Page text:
Now people are blocking law-abiding young Americans from buying certain firearms by imposing age limits. President Biden urged such a step. But how can you tell 18-year-olds they’re mature enough to die for their country but too immature to buy civilian versions of guns they carry on the battlefield?
Yes, that does seem a bit unfair — but also life-saving. In the same way, we say that the 18-year-old can go to war but can’t buy a beer. And that 18-year-old is already barred from buying a handgun from a federally licensed gun dealer, though not from a private seller. We do this for practical reasons: It saves lives. Aren’t we better off with a certain unfairness, but more teenagers surviving?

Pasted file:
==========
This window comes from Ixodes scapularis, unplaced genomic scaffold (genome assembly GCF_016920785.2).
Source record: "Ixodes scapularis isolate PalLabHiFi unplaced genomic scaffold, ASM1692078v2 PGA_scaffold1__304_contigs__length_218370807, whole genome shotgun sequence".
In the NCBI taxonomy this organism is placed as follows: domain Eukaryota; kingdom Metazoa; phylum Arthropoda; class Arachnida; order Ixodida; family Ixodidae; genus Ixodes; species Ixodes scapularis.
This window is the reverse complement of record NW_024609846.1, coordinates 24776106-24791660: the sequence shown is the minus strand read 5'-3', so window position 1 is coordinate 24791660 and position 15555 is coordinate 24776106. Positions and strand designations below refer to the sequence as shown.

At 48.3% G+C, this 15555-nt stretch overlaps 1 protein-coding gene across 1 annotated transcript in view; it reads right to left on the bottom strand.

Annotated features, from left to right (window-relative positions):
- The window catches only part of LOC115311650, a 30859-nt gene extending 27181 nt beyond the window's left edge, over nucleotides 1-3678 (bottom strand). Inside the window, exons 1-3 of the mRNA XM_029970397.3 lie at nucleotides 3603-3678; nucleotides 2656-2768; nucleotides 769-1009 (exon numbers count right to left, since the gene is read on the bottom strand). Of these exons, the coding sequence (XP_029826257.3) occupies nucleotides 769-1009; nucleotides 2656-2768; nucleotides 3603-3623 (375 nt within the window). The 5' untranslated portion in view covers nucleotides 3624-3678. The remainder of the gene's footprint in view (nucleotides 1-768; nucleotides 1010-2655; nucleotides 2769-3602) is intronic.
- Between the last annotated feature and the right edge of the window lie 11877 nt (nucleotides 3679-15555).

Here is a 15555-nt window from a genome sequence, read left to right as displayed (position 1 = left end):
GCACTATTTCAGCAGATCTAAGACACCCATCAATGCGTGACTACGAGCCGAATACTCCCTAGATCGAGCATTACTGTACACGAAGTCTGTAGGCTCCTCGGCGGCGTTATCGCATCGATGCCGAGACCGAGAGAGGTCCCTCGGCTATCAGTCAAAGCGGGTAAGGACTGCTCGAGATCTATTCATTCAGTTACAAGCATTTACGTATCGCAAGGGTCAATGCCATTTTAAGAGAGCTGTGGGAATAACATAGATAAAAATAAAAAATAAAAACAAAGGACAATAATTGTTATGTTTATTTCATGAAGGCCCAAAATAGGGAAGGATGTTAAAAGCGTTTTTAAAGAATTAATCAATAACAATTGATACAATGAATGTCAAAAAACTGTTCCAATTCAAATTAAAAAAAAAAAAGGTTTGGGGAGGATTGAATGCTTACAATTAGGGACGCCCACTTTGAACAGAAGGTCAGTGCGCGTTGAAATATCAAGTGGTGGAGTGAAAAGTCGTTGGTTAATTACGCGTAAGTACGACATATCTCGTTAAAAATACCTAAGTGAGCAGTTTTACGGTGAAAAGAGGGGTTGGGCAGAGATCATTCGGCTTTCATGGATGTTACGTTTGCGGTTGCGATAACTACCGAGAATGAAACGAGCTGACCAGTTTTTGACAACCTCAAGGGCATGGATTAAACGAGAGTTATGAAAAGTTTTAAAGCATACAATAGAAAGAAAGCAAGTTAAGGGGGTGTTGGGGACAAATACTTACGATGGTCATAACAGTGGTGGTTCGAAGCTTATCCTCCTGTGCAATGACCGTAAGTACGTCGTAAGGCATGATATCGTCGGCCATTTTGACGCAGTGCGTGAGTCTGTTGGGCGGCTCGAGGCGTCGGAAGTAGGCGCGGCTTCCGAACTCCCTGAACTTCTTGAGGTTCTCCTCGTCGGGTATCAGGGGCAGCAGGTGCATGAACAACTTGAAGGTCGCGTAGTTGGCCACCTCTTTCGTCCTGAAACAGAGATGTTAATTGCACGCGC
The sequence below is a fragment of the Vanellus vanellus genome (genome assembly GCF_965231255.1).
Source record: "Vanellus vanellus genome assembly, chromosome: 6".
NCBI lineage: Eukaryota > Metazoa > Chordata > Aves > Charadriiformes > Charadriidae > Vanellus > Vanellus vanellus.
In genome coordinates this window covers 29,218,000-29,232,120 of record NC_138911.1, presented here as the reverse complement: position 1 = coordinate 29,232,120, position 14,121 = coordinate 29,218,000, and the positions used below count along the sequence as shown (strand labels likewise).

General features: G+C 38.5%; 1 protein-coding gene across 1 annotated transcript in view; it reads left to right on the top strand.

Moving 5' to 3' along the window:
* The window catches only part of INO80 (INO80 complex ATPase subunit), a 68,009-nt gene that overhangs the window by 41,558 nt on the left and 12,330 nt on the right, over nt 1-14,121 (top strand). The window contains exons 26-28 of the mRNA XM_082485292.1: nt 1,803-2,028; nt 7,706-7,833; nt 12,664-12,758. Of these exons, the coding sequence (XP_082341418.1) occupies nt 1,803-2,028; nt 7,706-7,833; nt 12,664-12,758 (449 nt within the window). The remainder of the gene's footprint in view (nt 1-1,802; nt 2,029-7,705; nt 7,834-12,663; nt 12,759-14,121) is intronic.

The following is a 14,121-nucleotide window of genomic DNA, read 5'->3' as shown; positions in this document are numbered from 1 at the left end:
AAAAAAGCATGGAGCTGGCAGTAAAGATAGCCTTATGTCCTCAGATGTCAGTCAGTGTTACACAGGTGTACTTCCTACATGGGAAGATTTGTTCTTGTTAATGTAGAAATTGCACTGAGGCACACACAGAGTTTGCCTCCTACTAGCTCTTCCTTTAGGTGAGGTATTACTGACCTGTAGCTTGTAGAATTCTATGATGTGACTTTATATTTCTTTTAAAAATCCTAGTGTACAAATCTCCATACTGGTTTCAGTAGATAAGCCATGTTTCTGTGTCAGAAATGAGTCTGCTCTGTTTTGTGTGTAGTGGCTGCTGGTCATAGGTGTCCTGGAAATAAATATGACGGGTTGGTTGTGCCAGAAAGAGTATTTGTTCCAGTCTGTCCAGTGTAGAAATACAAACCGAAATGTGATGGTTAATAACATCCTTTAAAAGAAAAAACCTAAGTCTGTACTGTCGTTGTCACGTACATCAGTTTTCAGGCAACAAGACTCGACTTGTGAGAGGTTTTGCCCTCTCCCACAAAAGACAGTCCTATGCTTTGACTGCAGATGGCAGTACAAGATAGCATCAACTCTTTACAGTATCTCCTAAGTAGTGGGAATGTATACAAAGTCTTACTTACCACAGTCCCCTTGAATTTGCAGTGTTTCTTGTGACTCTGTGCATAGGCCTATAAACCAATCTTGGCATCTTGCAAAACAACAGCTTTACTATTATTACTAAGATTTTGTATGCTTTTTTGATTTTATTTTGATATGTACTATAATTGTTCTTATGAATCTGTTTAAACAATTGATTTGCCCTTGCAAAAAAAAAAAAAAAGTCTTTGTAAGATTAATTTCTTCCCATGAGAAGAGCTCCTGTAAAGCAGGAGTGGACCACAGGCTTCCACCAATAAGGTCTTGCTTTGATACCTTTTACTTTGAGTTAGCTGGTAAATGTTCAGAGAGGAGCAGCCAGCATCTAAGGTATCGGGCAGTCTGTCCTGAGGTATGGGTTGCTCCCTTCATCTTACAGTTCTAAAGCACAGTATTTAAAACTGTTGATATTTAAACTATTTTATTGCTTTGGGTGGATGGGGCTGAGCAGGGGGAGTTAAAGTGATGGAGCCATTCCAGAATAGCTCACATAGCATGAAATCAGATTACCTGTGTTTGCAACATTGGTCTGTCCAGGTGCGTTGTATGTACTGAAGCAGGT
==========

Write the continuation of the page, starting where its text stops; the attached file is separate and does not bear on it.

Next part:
There’s an air of unreality over this discussion. The truth is that we have 400 million guns in the U.S. We’re going to have lots of gun deaths, and we just have to accept that, just as we accept lots of vehicle deaths, or lots of flu deaths.
Yes, we will have lots of gun deaths, but shouldn’t we try to reduce that number? We’re not going to get to Japanese levels of gun deaths (more people died in the Texas school shooting than are typically shot dead in an entire year in Japan), but we can still try to reduce the toll, just as we try to reduce the number of auto fatalities and flu deaths.